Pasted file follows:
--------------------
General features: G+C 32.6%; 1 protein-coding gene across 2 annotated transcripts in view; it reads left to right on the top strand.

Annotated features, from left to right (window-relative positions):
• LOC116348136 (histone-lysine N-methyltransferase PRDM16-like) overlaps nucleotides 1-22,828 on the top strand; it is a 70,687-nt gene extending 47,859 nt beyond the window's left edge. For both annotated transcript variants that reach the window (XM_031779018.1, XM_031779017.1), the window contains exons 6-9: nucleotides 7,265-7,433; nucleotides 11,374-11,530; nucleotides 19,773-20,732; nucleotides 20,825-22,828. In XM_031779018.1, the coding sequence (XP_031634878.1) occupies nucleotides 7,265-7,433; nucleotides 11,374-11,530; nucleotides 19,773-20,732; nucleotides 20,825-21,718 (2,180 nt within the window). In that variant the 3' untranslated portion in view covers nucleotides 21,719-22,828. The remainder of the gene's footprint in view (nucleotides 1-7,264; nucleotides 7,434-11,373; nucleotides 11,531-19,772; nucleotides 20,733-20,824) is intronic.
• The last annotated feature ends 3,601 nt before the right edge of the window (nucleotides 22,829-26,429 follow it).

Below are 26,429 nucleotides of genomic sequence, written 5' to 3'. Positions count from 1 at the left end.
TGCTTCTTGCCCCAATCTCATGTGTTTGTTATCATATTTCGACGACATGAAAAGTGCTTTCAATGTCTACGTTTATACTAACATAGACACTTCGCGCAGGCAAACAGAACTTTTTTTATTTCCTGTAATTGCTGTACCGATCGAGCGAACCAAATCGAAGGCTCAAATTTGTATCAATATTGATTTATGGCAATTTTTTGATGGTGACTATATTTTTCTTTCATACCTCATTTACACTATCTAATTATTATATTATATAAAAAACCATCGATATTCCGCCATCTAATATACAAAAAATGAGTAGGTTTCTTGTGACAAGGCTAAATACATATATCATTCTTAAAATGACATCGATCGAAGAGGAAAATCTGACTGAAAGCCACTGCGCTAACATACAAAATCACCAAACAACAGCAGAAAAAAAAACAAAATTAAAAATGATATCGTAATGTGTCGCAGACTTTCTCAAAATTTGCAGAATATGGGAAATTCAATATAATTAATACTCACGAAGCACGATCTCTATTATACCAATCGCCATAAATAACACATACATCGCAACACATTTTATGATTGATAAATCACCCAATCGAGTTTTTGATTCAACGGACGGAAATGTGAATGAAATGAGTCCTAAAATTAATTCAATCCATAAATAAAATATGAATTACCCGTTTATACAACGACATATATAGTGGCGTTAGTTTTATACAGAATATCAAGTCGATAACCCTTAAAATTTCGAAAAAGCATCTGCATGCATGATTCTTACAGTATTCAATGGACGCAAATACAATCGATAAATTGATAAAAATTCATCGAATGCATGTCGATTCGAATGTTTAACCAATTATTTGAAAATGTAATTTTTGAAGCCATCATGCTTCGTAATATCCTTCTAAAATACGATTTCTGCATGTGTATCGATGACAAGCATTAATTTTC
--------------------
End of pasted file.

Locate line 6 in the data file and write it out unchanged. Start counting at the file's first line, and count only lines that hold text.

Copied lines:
TGCTTCTTGCCCCAATCTCATGTGTTTGTTATCATATTTCGACGACATGAAAAGTGCTTTCAATGTCTACGTTTATACTAACATAGACACTTCGCGCAGGCAAACAGAACTTTTTTTATTTCCTGTAATTGCTGTACCGATCGAGCGAACCAAATCGAAGGCTCAAATTTGTATCAATATTGATTTATGGCAATTTTTTGATGGTGACTATATTTTTCTTTCATACCTCATTTACACTATCTAATTATTATATTATATAAAAAACCATCGATATTCCGCCATCTAATATACAAAAAATGAGTAGGTTTCTTGTGACAAGGCTAAATACATATATCATTCTTAAAATGACATCGATCGAAGAGGAAAATCTGACTGAAAGCCACTGCGCTAACATACAAAATCACCAAACAACAGCAGAAAAAAAAACAAAATTAAAAATGATATCGTAATGTGTCGCAGACTTTCTCAAAATTTGCAGAATATGGGAAATTCAATATAATTAATACTCACGAAGCACGATCTCTATTATACCAATCGCCATAAATAACACATACATCGCAACACATTTTATGATTGATAAATCACCCAATCGAGTTTTTGATTCAACGGACGGAAATGTGAATGAAATGAGTCCTAAAATTAATTCAATCCATAAATAAAATATGAATTACCCGTTTATACAACGACATATATAGTGGCGTTAGTTTTATACAGAATATCAAGTCGATAACCCTTAAAATTTCGAAAAAGCATCTGCATGCATGATTCTTACAGTATTCAATGGACGCAAATACAATCGATAAATTGATAAAAATTCATCGAATGCATGTCGATTCGAATGTTTAACCAATTATTTGAAAATGTAATTTTTGAAGCCATCATGCTTCGTAATATCCTTCTAAAATACGATTTCTGCATGTGTATCGATGACAAGCATTAATTTTC